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Again: the same inference is forced upon us by the fact that God complains of sinners for rejecting His overtures of mercy: "Because I have called, and ye refused; I have stretched out My hand, and no man regarded" (Prov. 1:24). "But they refused to hearken, and pulled away the shoulder, and stopped their ears, that they should not hear. Yea, they made their hearts as an adamant stone, lest they should hear the law, and the words which the Lord of hosts hath sent in His Spirit by the former prophets: therefore came a great wrath from the Lord of hosts. Therefore, it is come to pass; that as he cried and they would not hear: so they cried, and I would not hear, saith the Lord of hosts" (Zech. 7:11-13). "The kingdom of heaven is like unto a certain king which made a marriage for his son. And sent forth his servant to call them that were bidden to the wedding: and they would not come. Again, he sent forth other servants, saying, Tell them which are bidden, Behold I have prepared my dinner; my oxen and my fatlings are killed, and all things are ready; come unto the marriage. But they made light of it, and went their ways, one to his farm, another to his merchandise: and the remnant took his servants, and treated them spitefully, and slew them" (Matt. 22:2-6). "And sent his servant at supper time to say to them that were bidden, Come; for all things are now ready. And they all with one consent began to make excuse. The first said unto him, I have bought a piece of ground, and I must needs go and see it: I pray thee have me excused. And another said, I have bought five yoke of oxen, and I go to prove them: I pray thee have me excused. And another said, I have married a wife; and therefore I cannot come" (Luke 14:17-20). "And ye will not come to Me, that ye might have life" (John 5:40). "Ye stiff-necked and uncircumcised in heart and ears, ye do always resist the Holy Ghost: as your fathers did, so do ye" (Acts 7:51). "And as he reasoned of righteousness, temperance, and judgment to come, Felix trembled, ad answered, Go thy way for this time; when I have a convenient season I will call for thee" (Acts 24:25).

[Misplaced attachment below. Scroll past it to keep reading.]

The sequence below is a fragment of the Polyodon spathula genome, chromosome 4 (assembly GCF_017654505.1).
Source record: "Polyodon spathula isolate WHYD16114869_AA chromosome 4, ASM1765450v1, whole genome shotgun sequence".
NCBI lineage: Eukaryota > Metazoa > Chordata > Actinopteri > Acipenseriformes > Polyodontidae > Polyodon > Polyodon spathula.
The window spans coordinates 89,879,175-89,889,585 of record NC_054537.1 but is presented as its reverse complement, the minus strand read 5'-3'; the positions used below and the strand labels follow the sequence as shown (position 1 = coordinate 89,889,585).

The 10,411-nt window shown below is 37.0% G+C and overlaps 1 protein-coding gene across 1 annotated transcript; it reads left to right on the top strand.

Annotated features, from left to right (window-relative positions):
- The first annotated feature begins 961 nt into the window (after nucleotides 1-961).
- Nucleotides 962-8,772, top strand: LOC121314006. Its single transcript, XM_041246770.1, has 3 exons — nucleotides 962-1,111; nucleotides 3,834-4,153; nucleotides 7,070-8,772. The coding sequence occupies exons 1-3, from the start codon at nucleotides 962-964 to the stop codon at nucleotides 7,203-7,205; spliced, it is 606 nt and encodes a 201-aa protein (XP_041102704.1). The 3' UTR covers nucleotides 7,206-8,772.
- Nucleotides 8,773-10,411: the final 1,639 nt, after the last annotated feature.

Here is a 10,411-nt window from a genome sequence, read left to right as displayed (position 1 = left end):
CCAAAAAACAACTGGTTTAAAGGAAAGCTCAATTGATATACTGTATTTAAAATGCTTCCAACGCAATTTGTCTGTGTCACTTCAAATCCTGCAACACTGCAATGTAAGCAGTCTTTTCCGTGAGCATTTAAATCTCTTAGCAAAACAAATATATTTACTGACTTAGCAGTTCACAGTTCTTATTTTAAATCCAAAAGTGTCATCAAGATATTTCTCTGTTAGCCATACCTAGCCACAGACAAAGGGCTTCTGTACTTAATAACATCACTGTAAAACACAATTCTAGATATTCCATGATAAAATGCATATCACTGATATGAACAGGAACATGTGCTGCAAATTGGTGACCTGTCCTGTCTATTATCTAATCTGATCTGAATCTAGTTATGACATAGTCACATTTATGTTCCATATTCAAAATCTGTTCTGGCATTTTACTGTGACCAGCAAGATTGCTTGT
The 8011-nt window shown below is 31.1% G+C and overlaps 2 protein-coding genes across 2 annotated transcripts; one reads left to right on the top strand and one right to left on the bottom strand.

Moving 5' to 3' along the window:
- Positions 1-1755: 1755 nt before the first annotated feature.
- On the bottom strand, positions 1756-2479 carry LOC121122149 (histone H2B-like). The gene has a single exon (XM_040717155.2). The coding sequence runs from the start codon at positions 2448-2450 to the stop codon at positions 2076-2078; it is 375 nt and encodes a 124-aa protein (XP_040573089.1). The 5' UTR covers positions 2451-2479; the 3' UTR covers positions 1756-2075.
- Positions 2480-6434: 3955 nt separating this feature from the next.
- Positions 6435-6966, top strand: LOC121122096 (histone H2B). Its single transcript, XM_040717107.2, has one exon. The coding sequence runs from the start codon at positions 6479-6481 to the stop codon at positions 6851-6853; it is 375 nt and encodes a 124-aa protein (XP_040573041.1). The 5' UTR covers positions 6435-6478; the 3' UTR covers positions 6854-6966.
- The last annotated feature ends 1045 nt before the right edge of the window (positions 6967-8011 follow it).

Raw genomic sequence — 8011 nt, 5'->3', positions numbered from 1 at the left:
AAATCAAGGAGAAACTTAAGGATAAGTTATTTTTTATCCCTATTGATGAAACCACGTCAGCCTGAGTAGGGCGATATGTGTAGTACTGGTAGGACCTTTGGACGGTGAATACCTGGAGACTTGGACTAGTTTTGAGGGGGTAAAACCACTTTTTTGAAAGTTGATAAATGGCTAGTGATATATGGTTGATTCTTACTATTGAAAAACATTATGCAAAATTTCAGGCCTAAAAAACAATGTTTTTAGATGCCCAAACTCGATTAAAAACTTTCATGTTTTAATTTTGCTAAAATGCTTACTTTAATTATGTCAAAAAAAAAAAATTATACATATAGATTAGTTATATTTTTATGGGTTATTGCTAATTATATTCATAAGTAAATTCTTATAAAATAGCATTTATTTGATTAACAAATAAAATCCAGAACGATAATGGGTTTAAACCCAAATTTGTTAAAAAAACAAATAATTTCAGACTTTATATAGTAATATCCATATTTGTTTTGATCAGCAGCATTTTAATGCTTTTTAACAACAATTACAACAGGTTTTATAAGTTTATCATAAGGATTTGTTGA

I now proceed to answer objections.
1. Objection to the fact of atonement. It is said, that the doctrine of atonement represents God as unmerciful. To this I answer,
(1.) This objection supposes that the atonement was demanded to satisfy retributive instead of public justice.
(3.) The atonement is infinitely the most illustrious exhibition of mercy ever made in the universe. The mere pardon of sin, as an act of sovereign mercy, could not have been compared, had it been possible, with the merciful disposition displayed in the atonement itself.
2. It is objected that the atonement is unnecessary.
The testimony of the world and of the consciences of all men are against this objection. This is universally attested by their expiatory sacrifices. These, as has been said, have been offered by nearly every nation of whose religious history we have any reliable account. This shows that human beings are universally conscious of being sinners, and under the government of a sin-hating God; that their intelligence demands either the punishment of sinners, or that a substitute should be offered to public justice; that they all have the idea that substitution is conceivable, and hence they offer their sacrifices as expiatory. A heathen philosopher can answer this objection, and rebuke the folly of him who makes it.